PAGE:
My trip began with a story assignment that quickly became an adventure… After my first meeting with the band I was invited to spend the weekend with them on tour in Sante Fe, another province of Argentina. Rob and I joined them for an epic 16-hour road trip, six venues in one night, and one very sleepy morning. We hardly spoke any Spanish, and it was a definite lesson in communication! This has been a challenging, unique and overall amazing experience! I was extremely fortunate to land on this story and to have the opportunity to spend the month with incredible people. I cannot thank the Gastón, the band, Paula, Rob, and the group enough!

    Faculty

    Cecilia Balbin
    Roles
    • Story Development
    • UCA Faculty and Staff
    • Associate Producer
    Anecdote
    After the first screening of the interviews filmed by our students, I felt disappointed and concerned. It was sad to think that our current history could be summarized only by images of poverty, demonstrations, violence and marginalization. Beyond this painful and undeniable reality, as well as the colorful postcards brought by tango and soccer that seem to define our identity in front of strangers, there is a tradition of values and willingness to overcome challenges that radiates in our warmth, creativity and cultural and intellectual vitality. I imagined what would say the parents of the American students comparing this visit to their previous production when they toured the idyllic Galapagos´ sites! Then, at the final screening, I was glad and proud to realize how this life experience enriched and transformed them as individuals through the bonds forged with their teammates and those who generously shared their stories with them.
    Eduardo Blake
    Roles
    • Story Development
    • UCA Faculty and Staff
    Anecdote
    I think that what I will remember in years to come are the really weird hours we had to work for this project. Will I miss the rush of adrenaline, the feeling of always being on a deadline, always running, always behind the schedule, with some last minute change popping up and altering everything? Surely yes! I particularly cherished the bonding over phone calls on a Saturday morning from students asking for guidance, support or just a cathartic conversation. But if I have to remember one particular moment, I think it will be how the exhaustion painted in our faces (students & faculty), after weeks of hard work, transformed into happiness (and a little relief) when we finally saw what we had created together. It was a lovely moment that will always be with me.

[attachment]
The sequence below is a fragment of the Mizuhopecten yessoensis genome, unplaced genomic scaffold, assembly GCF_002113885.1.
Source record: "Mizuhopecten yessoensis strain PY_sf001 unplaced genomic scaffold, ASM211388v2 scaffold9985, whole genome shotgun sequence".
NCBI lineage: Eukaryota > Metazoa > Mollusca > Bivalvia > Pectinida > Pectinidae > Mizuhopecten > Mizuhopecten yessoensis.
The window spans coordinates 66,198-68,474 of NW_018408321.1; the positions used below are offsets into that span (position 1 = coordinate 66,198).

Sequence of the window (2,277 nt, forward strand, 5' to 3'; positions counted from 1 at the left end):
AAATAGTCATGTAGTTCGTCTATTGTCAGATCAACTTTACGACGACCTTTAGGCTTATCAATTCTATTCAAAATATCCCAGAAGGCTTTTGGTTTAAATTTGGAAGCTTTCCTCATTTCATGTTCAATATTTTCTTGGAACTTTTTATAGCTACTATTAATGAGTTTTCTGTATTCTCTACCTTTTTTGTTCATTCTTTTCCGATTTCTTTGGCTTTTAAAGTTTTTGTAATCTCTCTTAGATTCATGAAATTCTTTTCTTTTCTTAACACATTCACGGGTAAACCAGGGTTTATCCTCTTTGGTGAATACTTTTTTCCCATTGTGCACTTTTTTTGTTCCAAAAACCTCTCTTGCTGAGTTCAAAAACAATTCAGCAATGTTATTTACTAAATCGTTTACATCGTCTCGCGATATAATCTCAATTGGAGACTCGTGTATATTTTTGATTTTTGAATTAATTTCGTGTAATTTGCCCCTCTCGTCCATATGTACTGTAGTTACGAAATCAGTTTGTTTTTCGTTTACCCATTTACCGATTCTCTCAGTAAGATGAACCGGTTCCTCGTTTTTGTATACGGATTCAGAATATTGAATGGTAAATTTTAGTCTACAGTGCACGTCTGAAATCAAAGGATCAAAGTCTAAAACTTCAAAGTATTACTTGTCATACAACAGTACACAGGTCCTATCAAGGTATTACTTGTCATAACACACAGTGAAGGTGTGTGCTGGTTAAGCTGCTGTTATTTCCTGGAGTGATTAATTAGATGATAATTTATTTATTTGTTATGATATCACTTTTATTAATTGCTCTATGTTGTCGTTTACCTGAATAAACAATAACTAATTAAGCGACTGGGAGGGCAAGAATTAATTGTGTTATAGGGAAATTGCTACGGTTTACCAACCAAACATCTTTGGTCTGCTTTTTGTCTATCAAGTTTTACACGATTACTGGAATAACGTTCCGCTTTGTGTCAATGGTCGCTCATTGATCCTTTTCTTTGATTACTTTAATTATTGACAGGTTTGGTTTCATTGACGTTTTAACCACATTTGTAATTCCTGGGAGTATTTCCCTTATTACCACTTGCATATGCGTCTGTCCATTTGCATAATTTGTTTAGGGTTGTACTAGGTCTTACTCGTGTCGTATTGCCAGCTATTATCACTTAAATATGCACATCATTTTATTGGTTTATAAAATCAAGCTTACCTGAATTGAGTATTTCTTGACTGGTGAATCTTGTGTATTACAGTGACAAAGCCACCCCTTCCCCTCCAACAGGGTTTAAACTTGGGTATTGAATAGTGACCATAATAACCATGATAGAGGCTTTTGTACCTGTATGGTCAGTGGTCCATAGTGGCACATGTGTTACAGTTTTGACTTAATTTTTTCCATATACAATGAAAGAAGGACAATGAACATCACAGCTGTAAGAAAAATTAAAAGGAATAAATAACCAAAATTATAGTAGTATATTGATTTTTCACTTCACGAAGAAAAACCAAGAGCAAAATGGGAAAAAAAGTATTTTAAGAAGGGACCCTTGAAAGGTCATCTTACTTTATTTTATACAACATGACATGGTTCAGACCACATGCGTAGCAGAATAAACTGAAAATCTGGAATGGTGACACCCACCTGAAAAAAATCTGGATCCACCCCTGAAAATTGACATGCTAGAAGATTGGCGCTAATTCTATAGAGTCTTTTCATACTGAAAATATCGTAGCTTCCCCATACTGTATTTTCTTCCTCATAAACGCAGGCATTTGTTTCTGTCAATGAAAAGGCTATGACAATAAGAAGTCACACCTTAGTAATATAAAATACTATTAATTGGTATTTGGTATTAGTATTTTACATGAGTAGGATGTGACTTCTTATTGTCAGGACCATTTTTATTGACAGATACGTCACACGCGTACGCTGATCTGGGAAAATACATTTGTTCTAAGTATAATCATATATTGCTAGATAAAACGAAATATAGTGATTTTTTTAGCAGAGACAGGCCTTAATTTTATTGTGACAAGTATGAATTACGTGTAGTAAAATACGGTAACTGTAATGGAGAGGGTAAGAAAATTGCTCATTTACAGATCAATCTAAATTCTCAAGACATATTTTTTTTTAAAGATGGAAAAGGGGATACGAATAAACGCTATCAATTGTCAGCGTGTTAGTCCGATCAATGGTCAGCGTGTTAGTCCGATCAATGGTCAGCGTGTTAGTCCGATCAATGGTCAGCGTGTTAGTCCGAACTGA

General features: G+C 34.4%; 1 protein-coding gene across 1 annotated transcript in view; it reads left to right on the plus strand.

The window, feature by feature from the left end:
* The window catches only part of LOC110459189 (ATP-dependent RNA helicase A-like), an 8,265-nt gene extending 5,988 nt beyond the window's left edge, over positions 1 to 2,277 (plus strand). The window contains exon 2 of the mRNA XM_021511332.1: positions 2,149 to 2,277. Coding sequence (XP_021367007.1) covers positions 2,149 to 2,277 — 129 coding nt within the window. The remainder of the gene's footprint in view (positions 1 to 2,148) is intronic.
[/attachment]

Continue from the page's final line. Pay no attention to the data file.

Pat Davison
    Roles
    • Story Development
    • Project Coach
    • Website Design & Programming
    • Executive Producer
    • Multimedia Coach
    Stories
  • Passion
  • Until We Are Heard
  • Face to Face
  • Hope Against Hell
  • A Gentleman’s Sport
  • Anecdote
    The end of the project arrived, and everyone was exhausted but excited. The buzz in the auditorium was palpable as a capacity crowd filtered off after our screening. For me, the project was nearly a year in the making, from the inception of an idea to this moment. This was the payoff. As our team gathered for the final debriefing, I scanned the room and watched the students, happy, together and bonded. I felt their excitement as they strengthened ties that bridged cultures and would last a lifetime. It wasn’t always so sublime, I remembered. We faced sickness, theft, language barriers, access problems and personality conflicts. We wrestled with every type of digital media, and every team member pushed personal limits. Halfway through, I asked myself if it was all worth it. Of course it was. The anecdotes recorded here reflect the universe of learning that has been opened to all of us. Together with our UCA friends, we are so grateful for the privilege of sharing the lives of the Argentine people and for the honor of bringing a piece of their story to the world on this website.